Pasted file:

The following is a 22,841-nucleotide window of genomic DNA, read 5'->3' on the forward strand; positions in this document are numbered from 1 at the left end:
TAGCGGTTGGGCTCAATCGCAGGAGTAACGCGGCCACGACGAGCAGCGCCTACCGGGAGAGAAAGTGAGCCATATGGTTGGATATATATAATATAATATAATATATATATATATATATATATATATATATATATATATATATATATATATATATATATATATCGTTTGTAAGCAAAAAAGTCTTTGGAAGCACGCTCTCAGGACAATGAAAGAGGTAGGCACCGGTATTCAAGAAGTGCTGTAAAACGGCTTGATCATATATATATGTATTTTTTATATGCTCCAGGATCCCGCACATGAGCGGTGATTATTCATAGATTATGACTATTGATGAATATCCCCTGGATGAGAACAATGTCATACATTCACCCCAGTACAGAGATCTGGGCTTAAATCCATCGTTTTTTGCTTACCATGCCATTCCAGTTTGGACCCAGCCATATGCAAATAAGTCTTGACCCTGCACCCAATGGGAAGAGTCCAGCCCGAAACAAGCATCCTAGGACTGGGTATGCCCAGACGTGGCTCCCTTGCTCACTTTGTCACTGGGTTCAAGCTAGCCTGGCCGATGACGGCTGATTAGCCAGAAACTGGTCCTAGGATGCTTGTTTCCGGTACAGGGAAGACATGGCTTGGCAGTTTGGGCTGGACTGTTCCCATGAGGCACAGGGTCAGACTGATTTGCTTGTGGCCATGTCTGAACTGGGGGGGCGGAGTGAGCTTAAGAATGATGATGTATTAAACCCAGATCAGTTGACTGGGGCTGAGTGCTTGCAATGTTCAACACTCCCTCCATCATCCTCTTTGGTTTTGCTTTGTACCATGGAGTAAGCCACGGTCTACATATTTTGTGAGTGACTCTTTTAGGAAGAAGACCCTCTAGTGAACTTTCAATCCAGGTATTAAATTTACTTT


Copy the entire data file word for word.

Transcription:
The following is a 22,841-nucleotide window of genomic DNA, read 5'->3' on the forward strand; positions in this document are numbered from 1 at the left end:
TAGCGGTTGGGCTCAATCGCAGGAGTAACGCGGCCACGACGAGCAGCGCCTACCGGGAGAGAAAGTGAGCCATATGGTTGGATATATATAATATAATATAATATATATATATATATATATATATATATATATATATATATATATATATATATATATATATATCGTTTGTAAGCAAAAAAGTCTTTGGAAGCACGCTCTCAGGACAATGAAAGAGGTAGGCACCGGTATTCAAGAAGTGCTGTAAAACGGCTTGATCATATATATATGTATTTTTTATATGCTCCAGGATCCCGCACATGAGCGGTGATTATTCATAGATTATGACTATTGATGAATATCCCCTGGATGAGAACAATGTCATACATTCACCCCAGTACAGAGATCTGGGCTTAAATCCATCGTTTTTTGCTTACCATGCCATTCCAGTTTGGACCCAGCCATATGCAAATAAGTCTTGACCCTGCACCCAATGGGAAGAGTCCAGCCCGAAACAAGCATCCTAGGACTGGGTATGCCCAGACGTGGCTCCCTTGCTCACTTTGTCACTGGGTTCAAGCTAGCCTGGCCGATGACGGCTGATTAGCCAGAAACTGGTCCTAGGATGCTTGTTTCCGGTACAGGGAAGACATGGCTTGGCAGTTTGGGCTGGACTGTTCCCATGAGGCACAGGGTCAGACTGATTTGCTTGTGGCCATGTCTGAACTGGGGGGGCGGAGTGAGCTTAAGAATGATGATGTATTAAACCCAGATCAGTTGACTGGGGCTGAGTGCTTGCAATGTTCAACACTCCCTCCATCATCCTCTTTGGTTTTGCTTTGTACCATGGAGTAAGCCACGGTCTACATATTTTGTGAGTGACTCTTTTAGGAAGAAGACCCTCTAGTGAACTTTCAATCCAGGTATTAAATTTACTTT